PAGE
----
Right to lateral support is the right of a landowner to physically support his/her land in its natural state by both adjoining land and underground structures. A land owner has the right to be assured that the adjoining land will provide support against any slippage, cave-in or landslide. The right to lateral support is an absolute right. When there is any interference in this right, it is a strict liability in a tort action. A landowner cannot prevent the adjoining landowner from excavating his/her own soil by building a house or building structure near the margin of the land, even though it may endanger the house or building structure. Negligence creates an undue risk of harm to others, and becomes actionable when it is the proximate cause of any injury or damage done. An excavator is bound to exercise reasonable care and caution in conducting the excavation process to avoid negligent injuries caused to the adjoining landowner.
Among the remedies for cause of action based on lateral support, injunction stands first. It is an equitable relief granted in cases with causes of action based on lateral support. In order for a grant of injunction, the plaintiff has to show irreparable damages. Injunction may be granted in cases where the court feels that a mere award of expenses incurred by the plaintiff to the time of the trial would not give him/her adequate relief.[i]
However, injunction may be denied by courts when the cost of the restoration far exceeds the diminution in value; when the award for the diminution in value adequately compensates plaintiffs; and when part of the restoration would require the defendant to perform work on the plaintiffs’ property which could lead to future disputes between parties.[ii]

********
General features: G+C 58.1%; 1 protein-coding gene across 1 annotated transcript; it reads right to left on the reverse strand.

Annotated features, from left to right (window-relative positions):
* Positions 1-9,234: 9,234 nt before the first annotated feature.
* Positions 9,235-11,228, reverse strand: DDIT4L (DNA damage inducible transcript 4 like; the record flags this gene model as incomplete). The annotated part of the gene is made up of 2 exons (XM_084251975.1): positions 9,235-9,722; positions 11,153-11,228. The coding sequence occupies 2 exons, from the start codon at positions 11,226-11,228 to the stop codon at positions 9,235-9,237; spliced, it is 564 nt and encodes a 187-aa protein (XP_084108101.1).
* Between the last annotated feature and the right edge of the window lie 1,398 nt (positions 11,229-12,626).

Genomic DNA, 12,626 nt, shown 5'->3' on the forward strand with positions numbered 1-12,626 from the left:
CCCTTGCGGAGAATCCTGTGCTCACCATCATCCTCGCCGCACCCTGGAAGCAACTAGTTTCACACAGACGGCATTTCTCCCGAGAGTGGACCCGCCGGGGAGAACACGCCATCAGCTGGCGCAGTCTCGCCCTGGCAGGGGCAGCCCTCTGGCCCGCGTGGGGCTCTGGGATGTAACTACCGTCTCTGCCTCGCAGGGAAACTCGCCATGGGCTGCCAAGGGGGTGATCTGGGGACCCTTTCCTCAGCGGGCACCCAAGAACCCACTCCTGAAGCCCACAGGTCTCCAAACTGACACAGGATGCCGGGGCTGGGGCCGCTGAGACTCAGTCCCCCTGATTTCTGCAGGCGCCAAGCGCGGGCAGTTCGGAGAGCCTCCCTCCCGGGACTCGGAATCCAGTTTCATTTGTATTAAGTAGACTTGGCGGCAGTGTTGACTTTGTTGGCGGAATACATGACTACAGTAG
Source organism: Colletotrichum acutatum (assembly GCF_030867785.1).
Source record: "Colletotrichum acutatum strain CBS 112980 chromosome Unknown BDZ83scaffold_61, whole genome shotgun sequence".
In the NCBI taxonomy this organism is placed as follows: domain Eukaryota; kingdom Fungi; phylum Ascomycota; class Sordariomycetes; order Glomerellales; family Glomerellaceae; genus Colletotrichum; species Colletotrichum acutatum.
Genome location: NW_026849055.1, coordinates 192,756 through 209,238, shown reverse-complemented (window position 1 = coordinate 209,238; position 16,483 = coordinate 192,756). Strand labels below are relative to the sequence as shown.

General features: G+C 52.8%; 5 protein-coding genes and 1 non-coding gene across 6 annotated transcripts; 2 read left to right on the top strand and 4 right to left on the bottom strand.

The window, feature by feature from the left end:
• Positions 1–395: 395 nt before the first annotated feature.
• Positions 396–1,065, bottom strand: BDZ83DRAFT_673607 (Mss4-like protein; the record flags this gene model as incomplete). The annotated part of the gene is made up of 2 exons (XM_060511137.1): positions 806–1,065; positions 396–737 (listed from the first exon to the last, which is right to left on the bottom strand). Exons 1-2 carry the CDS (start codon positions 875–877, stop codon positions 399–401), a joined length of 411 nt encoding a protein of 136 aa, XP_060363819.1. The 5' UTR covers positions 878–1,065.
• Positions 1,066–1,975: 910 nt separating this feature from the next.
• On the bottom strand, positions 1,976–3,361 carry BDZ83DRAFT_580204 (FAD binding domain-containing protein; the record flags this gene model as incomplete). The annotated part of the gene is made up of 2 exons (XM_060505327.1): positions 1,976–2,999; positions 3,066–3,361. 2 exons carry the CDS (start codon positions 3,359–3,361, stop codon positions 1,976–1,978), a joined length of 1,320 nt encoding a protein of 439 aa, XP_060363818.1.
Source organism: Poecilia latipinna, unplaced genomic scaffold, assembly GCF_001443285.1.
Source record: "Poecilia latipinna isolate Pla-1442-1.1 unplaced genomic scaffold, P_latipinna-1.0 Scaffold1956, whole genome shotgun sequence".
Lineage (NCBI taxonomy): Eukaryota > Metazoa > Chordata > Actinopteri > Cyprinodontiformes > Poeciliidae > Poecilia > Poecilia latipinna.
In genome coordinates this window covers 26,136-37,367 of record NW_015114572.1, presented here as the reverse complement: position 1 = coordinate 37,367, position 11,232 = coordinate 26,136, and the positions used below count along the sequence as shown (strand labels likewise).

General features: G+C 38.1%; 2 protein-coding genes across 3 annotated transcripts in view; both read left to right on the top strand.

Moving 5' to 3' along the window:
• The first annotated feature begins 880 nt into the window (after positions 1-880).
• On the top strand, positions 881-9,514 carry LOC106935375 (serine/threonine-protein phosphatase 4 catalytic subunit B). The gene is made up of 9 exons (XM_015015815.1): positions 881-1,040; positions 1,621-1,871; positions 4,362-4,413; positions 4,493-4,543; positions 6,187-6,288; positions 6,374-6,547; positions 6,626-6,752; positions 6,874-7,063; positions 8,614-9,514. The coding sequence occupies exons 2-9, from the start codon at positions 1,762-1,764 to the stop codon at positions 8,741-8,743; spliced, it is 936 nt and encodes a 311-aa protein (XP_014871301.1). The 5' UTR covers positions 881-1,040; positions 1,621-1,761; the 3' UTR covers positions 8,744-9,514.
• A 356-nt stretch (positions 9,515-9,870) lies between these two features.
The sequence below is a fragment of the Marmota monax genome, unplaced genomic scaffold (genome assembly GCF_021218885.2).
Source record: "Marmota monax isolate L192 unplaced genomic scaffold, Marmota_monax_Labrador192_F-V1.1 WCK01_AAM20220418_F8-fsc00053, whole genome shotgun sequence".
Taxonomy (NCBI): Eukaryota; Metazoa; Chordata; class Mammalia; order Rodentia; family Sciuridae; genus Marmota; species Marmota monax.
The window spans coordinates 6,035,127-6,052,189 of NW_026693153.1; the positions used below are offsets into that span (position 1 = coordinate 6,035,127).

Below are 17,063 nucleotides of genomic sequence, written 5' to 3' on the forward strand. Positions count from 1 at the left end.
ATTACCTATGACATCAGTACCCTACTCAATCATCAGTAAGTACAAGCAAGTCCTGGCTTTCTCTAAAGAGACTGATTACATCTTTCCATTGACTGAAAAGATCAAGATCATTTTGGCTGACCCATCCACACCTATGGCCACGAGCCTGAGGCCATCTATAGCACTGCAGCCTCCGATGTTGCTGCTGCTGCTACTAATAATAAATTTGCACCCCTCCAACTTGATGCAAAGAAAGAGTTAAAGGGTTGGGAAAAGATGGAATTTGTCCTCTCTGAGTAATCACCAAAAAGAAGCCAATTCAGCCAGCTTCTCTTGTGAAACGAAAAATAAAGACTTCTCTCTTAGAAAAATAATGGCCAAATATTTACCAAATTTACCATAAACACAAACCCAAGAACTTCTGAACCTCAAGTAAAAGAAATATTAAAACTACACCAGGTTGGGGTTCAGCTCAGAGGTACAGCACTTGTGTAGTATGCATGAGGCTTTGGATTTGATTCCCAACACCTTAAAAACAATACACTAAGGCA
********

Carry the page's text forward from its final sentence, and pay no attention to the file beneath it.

In Haugen v. Kottas, 2001 MT 274, P14 (Mont. 2001), the Court stated that a property owner does not have the right to erect and maintain an otherwise useless structure for the sole purpose of injuring his neighbor. Such an action will give rise to an action for both injunctive relief and damages. However, in Humphrey v. Mansbach, 265 Ky. 675, 677 (Ky. 1936), it was decided that if a civil action is filed, an aggrieved party can recover only compensatory damages. The adjoining landowner’s actions have no reflection on the aggrieved party’s character as in libel, slander or false arrest, and hence punitive damages will not be provided.
Any loss of lateral support will entitle the landowner to be compensated by payment of damages.[iii] Punitive and exemplary damages are granted to the owner in actions for removal of lateral support.[iv] Usually, damages may be granted based on the depreciation in value of the property and the loss of its use traditionally. The Courts generally try to estimate the cost of restoring the land to its original condition while measuring the damages.[v] If the restoration cost cannot be satisfactorily estimated, the diminution in value has been held to be the correct measure of damages.[vi]
A major objection for allowing prospective damages in lateral support cases is that the excavator is prohibited from justifying damages by restoring the lateral support. However, a party suffering from an injury in the nature of a continuing nuisance may recover damages as often as s/he brings an action.
[i] Gorton v. Schofield, 311 Mass. 352(1942)
[ii] Franc v. Bethel Holding Co., 73 Conn. App. 114(2002)
[iii] State ex rel. Dept. of Transp. v. Winters, 170 Or. App. 118 (2000)
[iv] Barber v. Hohl, 40 N.J. Super. 526 (App. Div. 1956)
[v] Wentworth v. Air Line Pilots Ass’n, 336 A.2d 542 (D.C. 1975)
[vi] Louisville & N. R. Co. v. Colombo, 240 Ky. 102 (1931)